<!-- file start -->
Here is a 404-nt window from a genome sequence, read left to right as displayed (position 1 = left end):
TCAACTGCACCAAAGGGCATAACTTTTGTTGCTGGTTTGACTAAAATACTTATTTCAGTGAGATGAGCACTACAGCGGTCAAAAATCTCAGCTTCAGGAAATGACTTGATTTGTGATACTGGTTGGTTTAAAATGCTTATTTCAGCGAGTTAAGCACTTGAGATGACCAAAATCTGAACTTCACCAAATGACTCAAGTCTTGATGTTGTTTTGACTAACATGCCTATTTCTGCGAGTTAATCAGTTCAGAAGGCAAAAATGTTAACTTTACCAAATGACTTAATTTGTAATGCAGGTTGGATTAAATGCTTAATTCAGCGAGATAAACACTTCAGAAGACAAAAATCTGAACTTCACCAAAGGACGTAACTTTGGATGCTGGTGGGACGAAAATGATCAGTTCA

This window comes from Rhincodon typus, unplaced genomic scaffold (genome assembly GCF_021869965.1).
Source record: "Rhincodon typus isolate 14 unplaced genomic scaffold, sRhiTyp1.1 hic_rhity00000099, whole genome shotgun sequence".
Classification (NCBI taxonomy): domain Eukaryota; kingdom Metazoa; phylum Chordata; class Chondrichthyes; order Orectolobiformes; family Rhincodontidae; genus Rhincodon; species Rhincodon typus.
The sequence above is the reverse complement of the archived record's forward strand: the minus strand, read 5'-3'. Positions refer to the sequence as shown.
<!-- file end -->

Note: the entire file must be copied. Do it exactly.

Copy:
Here is a 404-nt window from a genome sequence, read left to right as displayed (position 1 = left end):
TCAACTGCACCAAAGGGCATAACTTTTGTTGCTGGTTTGACTAAAATACTTATTTCAGTGAGATGAGCACTACAGCGGTCAAAAATCTCAGCTTCAGGAAATGACTTGATTTGTGATACTGGTTGGTTTAAAATGCTTATTTCAGCGAGTTAAGCACTTGAGATGACCAAAATCTGAACTTCACCAAATGACTCAAGTCTTGATGTTGTTTTGACTAACATGCCTATTTCTGCGAGTTAATCAGTTCAGAAGGCAAAAATGTTAACTTTACCAAATGACTTAATTTGTAATGCAGGTTGGATTAAATGCTTAATTCAGCGAGATAAACACTTCAGAAGACAAAAATCTGAACTTCACCAAAGGACGTAACTTTGGATGCTGGTGGGACGAAAATGATCAGTTCA

This window comes from Rhincodon typus, unplaced genomic scaffold (genome assembly GCF_021869965.1).
Source record: "Rhincodon typus isolate 14 unplaced genomic scaffold, sRhiTyp1.1 hic_rhity00000099, whole genome shotgun sequence".
Classification (NCBI taxonomy): domain Eukaryota; kingdom Metazoa; phylum Chordata; class Chondrichthyes; order Orectolobiformes; family Rhincodontidae; genus Rhincodon; species Rhincodon typus.
The sequence above is the reverse complement of the archived record's forward strand: the minus strand, read 5'-3'. Positions refer to the sequence as shown.